31 Days of Giving Permission . . . to LISTEN

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Talk about a verb with many layers of meaning!
Listening
happens at many different levels, doesn’t it?

We listen to a speaker (which is so much easier to do when said speaker
is as listenable as Jennifer Dukes Lee!)

 We listen in a small group setting,
trying to sift out one voice from another,
opening ourselves to understand and be understood. 

But when it gets down to one-on-one,
an entirely different set of skills needs to settle in,
skills that require us to focus,
to listen without anticipating our own response,
to ask careful questions and make appropriate responses.

When one other person is telling us their story,
we are required to line up our head with our heart,
and to prayerfully look for nuances and unspoken truths.
It’s a complicated and important process,
this kind of listening.

And it is very, very important.

So today, I want to give you permission to make room
in your life, in your schedule, in your heart
for practicing good listening.

And you need to start practicing with . . .

listening to yourself first,
and then, listening to God. 

So, how can we listen to ourselves?
Life is full, there are kids to raise,
jobs to finish,
schedules to keep,
obligations to be met.
There is little space to breathe,
much less navel-gaze, right?

Uh, that would be a ‘NO.’

There is no other form of self-care I know anything about
that is more important than this:
carving out a few minutes every day to
listen to what our heart wants to say to us. 

Ten minutes. 
Just 10 minutes.
Find a quiet corner,
breathe deeply,
close your eyes
and listen.

Who are you in this moment?
Who do you want to be?
What are your dreams —
both literal and figurative?
(Remember that God works in our subconscious
as well as our conscious minds,
so dreams are often rich reminders
of what God is doing in us.)

Then take a big breath and offer what you hear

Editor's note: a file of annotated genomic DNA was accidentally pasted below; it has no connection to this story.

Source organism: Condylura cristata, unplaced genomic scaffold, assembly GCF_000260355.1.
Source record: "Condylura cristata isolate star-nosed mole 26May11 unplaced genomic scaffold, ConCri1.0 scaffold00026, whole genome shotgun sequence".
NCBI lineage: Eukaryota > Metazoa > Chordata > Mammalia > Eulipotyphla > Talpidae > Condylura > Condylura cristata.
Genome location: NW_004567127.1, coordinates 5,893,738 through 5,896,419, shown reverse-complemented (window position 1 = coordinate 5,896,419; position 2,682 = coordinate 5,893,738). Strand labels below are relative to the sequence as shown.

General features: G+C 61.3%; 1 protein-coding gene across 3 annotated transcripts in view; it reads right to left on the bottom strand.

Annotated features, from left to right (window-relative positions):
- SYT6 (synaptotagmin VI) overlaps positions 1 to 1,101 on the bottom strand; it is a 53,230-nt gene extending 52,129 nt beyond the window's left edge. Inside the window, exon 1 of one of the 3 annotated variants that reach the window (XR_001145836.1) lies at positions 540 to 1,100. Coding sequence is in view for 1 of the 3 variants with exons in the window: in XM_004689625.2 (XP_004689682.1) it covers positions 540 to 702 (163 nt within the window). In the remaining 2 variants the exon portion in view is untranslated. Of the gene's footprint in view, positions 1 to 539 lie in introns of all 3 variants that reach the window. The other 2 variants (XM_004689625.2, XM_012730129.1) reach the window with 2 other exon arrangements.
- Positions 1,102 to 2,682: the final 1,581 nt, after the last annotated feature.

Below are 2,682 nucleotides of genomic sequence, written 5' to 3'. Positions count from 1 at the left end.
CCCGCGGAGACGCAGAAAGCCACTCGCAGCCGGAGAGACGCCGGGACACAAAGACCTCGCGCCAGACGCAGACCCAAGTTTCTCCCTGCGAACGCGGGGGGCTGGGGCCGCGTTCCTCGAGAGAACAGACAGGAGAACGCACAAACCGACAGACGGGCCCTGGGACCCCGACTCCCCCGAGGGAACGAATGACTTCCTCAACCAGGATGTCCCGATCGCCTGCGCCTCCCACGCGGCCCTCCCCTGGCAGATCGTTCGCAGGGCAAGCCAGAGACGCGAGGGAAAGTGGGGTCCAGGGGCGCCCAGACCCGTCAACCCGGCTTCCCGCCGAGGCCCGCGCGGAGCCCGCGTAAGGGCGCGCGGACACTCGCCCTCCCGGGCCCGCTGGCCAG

to God, to the only God who hears us when we cry,
the God of Hagar,
the God who sees and the God who hears.

If you have one, trusted, listening friend – you have a great gift.
Take what you learn in these short listening windows
and talk it over,
and maybe pray it over,
with that friend who hears you,
the one who listens.

I think you’ll be amazed at what you hear,
at how you grow,
at what you learn about God’s faithfulness,
and about YOU,
how you’re wired, who you are.

And that kind of listening can change your life. 

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Comments

  1. I am very good at listening to others. I suck at listening to myself. (And I would have loved to have heard Jennifer speak! Sadly, i was otherwise engaged that weekend.)

  2. I am not much of a dreamer … maybe this 10 minutes would be just the ticket for me.

    (But I have crazy dreams at night.)

    Fondly,
    Glenda

  3. Reliving these photos and smiling all happy and wistful.

    I think I’m pretty good at listening to others. The harder thing is to give others the opportunity to listen to me–though I’m pretty good at giving God a chance to listen.

    • You are good at listening, Sandy – to God and to others. But that last one is the hardest one, I think. We all need to practice that self-listening.

  4. This one took me by surprise Diana – a wondering sort of surprise. Listening to myself. I have been concerned about being a better listener to others – but to me. Not so much. Thank you so much for this.

    • You’re welcome, Linda. It is important to stop long enough to listen to who we are, deep down inside. God whispers to us there and our intuitions and our ‘guts,’ if we’re seeking to know God better, are necessary and important. Thanks for coming by!

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